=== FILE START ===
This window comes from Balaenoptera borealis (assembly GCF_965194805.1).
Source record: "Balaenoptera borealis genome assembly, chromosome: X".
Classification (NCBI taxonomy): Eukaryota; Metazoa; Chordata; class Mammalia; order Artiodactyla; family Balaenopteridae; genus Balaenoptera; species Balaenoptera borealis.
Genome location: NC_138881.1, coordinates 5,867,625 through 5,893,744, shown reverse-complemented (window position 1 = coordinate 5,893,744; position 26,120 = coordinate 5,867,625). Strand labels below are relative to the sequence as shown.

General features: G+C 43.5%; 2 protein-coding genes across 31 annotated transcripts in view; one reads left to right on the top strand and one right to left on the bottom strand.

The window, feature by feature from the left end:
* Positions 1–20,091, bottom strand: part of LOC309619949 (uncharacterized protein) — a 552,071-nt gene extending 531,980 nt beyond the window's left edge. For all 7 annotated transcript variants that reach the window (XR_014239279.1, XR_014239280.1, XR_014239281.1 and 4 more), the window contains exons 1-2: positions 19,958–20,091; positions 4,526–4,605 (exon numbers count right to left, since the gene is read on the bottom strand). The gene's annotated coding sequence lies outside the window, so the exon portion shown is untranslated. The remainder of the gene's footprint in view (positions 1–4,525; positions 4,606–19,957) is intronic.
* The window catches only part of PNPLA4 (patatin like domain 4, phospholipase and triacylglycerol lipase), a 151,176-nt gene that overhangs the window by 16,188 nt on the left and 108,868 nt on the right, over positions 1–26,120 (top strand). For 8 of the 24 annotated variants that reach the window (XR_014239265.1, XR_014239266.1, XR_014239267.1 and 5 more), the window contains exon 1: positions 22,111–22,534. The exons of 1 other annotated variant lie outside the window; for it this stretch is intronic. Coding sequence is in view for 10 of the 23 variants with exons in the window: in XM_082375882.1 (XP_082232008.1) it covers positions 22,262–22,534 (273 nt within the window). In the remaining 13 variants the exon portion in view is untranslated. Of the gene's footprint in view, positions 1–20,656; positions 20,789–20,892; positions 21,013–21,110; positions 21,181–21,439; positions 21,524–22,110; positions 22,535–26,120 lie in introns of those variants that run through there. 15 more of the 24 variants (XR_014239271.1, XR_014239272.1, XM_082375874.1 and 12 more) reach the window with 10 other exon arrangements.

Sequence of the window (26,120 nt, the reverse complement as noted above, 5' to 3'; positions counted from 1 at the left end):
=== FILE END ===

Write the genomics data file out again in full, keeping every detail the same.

This window comes from Balaenoptera borealis (assembly GCF_965194805.1).
Source record: "Balaenoptera borealis genome assembly, chromosome: X".
Classification (NCBI taxonomy): Eukaryota; Metazoa; Chordata; class Mammalia; order Artiodactyla; family Balaenopteridae; genus Balaenoptera; species Balaenoptera borealis.
Genome location: NC_138881.1, coordinates 5,867,625 through 5,893,744, shown reverse-complemented (window position 1 = coordinate 5,893,744; position 26,120 = coordinate 5,867,625). Strand labels below are relative to the sequence as shown.

General features: G+C 43.5%; 2 protein-coding genes across 31 annotated transcripts in view; one reads left to right on the top strand and one right to left on the bottom strand.

The window, feature by feature from the left end:
* Positions 1–20,091, bottom strand: part of LOC309619949 (uncharacterized protein) — a 552,071-nt gene extending 531,980 nt beyond the window's left edge. For all 7 annotated transcript variants that reach the window (XR_014239279.1, XR_014239280.1, XR_014239281.1 and 4 more), the window contains exons 1-2: positions 19,958–20,091; positions 4,526–4,605 (exon numbers count right to left, since the gene is read on the bottom strand). The gene's annotated coding sequence lies outside the window, so the exon portion shown is untranslated. The remainder of the gene's footprint in view (positions 1–4,525; positions 4,606–19,957) is intronic.
* The window catches only part of PNPLA4 (patatin like domain 4, phospholipase and triacylglycerol lipase), a 151,176-nt gene that overhangs the window by 16,188 nt on the left and 108,868 nt on the right, over positions 1–26,120 (top strand). For 8 of the 24 annotated variants that reach the window (XR_014239265.1, XR_014239266.1, XR_014239267.1 and 5 more), the window contains exon 1: positions 22,111–22,534. The exons of 1 other annotated variant lie outside the window; for it this stretch is intronic. Coding sequence is in view for 10 of the 23 variants with exons in the window: in XM_082375882.1 (XP_082232008.1) it covers positions 22,262–22,534 (273 nt within the window). In the remaining 13 variants the exon portion in view is untranslated. Of the gene's footprint in view, positions 1–20,656; positions 20,789–20,892; positions 21,013–21,110; positions 21,181–21,439; positions 21,524–22,110; positions 22,535–26,120 lie in introns of those variants that run through there. 15 more of the 24 variants (XR_014239271.1, XR_014239272.1, XM_082375874.1 and 12 more) reach the window with 10 other exon arrangements.

Sequence of the window (26,120 nt, the reverse complement as noted above, 5' to 3'; positions counted from 1 at the left end):